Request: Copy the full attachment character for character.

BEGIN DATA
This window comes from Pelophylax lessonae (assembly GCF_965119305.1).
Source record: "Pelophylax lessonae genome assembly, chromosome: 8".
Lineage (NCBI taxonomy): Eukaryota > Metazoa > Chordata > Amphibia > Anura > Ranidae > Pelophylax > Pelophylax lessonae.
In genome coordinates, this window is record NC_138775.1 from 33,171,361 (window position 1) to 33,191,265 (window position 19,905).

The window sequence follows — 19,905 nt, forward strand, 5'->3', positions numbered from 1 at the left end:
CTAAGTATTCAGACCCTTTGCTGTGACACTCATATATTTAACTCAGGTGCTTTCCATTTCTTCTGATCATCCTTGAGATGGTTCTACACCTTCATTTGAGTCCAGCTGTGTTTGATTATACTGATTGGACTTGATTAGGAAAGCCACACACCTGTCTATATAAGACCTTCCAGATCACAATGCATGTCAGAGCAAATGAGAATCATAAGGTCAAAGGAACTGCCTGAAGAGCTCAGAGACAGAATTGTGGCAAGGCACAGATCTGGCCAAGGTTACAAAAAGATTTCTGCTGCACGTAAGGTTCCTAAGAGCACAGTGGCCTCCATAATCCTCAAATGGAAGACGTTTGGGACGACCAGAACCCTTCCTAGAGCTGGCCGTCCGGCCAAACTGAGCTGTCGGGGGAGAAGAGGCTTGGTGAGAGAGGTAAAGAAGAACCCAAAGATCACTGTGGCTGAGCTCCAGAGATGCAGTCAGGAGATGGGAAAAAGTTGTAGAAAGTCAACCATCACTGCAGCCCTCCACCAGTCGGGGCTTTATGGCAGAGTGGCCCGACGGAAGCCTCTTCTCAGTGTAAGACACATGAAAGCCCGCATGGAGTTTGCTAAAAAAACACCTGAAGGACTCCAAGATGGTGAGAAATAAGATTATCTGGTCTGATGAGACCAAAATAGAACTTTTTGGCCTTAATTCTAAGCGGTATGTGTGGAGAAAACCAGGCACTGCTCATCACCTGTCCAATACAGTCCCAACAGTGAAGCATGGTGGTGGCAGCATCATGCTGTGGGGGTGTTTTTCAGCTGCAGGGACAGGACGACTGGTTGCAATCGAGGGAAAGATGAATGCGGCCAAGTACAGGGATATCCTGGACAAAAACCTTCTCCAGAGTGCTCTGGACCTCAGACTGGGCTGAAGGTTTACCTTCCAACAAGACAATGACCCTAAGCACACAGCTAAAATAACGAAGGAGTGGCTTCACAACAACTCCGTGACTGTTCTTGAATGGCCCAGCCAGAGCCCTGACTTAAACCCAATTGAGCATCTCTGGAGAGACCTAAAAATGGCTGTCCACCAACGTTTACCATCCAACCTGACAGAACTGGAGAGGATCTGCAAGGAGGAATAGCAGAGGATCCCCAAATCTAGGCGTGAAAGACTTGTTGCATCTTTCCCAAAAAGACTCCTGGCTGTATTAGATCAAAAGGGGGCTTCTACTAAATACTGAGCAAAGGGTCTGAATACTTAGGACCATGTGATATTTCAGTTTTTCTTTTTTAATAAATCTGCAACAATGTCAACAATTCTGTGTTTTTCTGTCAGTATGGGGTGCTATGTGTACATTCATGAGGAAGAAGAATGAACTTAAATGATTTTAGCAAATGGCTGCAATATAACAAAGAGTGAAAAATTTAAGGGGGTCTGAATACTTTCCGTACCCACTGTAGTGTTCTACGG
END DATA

This window comes from Pelophylax lessonae (assembly GCF_965119305.1).
Source record: "Pelophylax lessonae genome assembly, chromosome: 8".
Lineage (NCBI taxonomy): Eukaryota > Metazoa > Chordata > Amphibia > Anura > Ranidae > Pelophylax > Pelophylax lessonae.
In genome coordinates, this window is record NC_138775.1 from 33,171,361 (window position 1) to 33,191,265 (window position 19,905).

The window sequence follows — 19,905 nt, forward strand, 5'->3', positions numbered from 1 at the left end:
CTAAGTATTCAGACCCTTTGCTGTGACACTCATATATTTAACTCAGGTGCTTTCCATTTCTTCTGATCATCCTTGAGATGGTTCTACACCTTCATTTGAGTCCAGCTGTGTTTGATTATACTGATTGGACTTGATTAGGAAAGCCACACACCTGTCTATATAAGACCTTCCAGATCACAATGCATGTCAGAGCAAATGAGAATCATAAGGTCAAAGGAACTGCCTGAAGAGCTCAGAGACAGAATTGTGGCAAGGCACAGATCTGGCCAAGGTTACAAAAAGATTTCTGCTGCACGTAAGGTTCCTAAGAGCACAGTGGCCTCCATAATCCTCAAATGGAAGACGTTTGGGACGACCAGAACCCTTCCTAGAGCTGGCCGTCCGGCCAAACTGAGCTGTCGGGGGAGAAGAGGCTTGGTGAGAGAGGTAAAGAAGAACCCAAAGATCACTGTGGCTGAGCTCCAGAGATGCAGTCAGGAGATGGGAAAAAGTTGTAGAAAGTCAACCATCACTGCAGCCCTCCACCAGTCGGGGCTTTATGGCAGAGTGGCCCGACGGAAGCCTCTTCTCAGTGTAAGACACATGAAAGCCCGCATGGAGTTTGCTAAAAAAACACCTGAAGGACTCCAAGATGGTGAGAAATAAGATTATCTGGTCTGATGAGACCAAAATAGAACTTTTTGGCCTTAATTCTAAGCGGTATGTGTGGAGAAAACCAGGCACTGCTCATCACCTGTCCAATACAGTCCCAACAGTGAAGCATGGTGGTGGCAGCATCATGCTGTGGGGGTGTTTTTCAGCTGCAGGGACAGGACGACTGGTTGCAATCGAGGGAAAGATGAATGCGGCCAAGTACAGGGATATCCTGGACAAAAACCTTCTCCAGAGTGCTCTGGACCTCAGACTGGGCTGAAGGTTTACCTTCCAACAAGACAATGACCCTAAGCACACAGCTAAAATAACGAAGGAGTGGCTTCACAACAACTCCGTGACTGTTCTTGAATGGCCCAGCCAGAGCCCTGACTTAAACCCAATTGAGCATCTCTGGAGAGACCTAAAAATGGCTGTCCACCAACGTTTACCATCCAACCTGACAGAACTGGAGAGGATCTGCAAGGAGGAATAGCAGAGGATCCCCAAATCTAGGCGTGAAAGACTTGTTGCATCTTTCCCAAAAAGACTCCTGGCTGTATTAGATCAAAAGGGGGCTTCTACTAAATACTGAGCAAAGGGTCTGAATACTTAGGACCATGTGATATTTCAGTTTTTCTTTTTTAATAAATCTGCAACAATGTCAACAATTCTGTGTTTTTCTGTCAGTATGGGGTGCTATGTGTACATTCATGAGGAAGAAGAATGAACTTAAATGATTTTAGCAAATGGCTGCAATATAACAAAGAGTGAAAAATTTAAGGGGGTCTGAATACTTTCCGTACCCACTGTAGTGTTCTACGG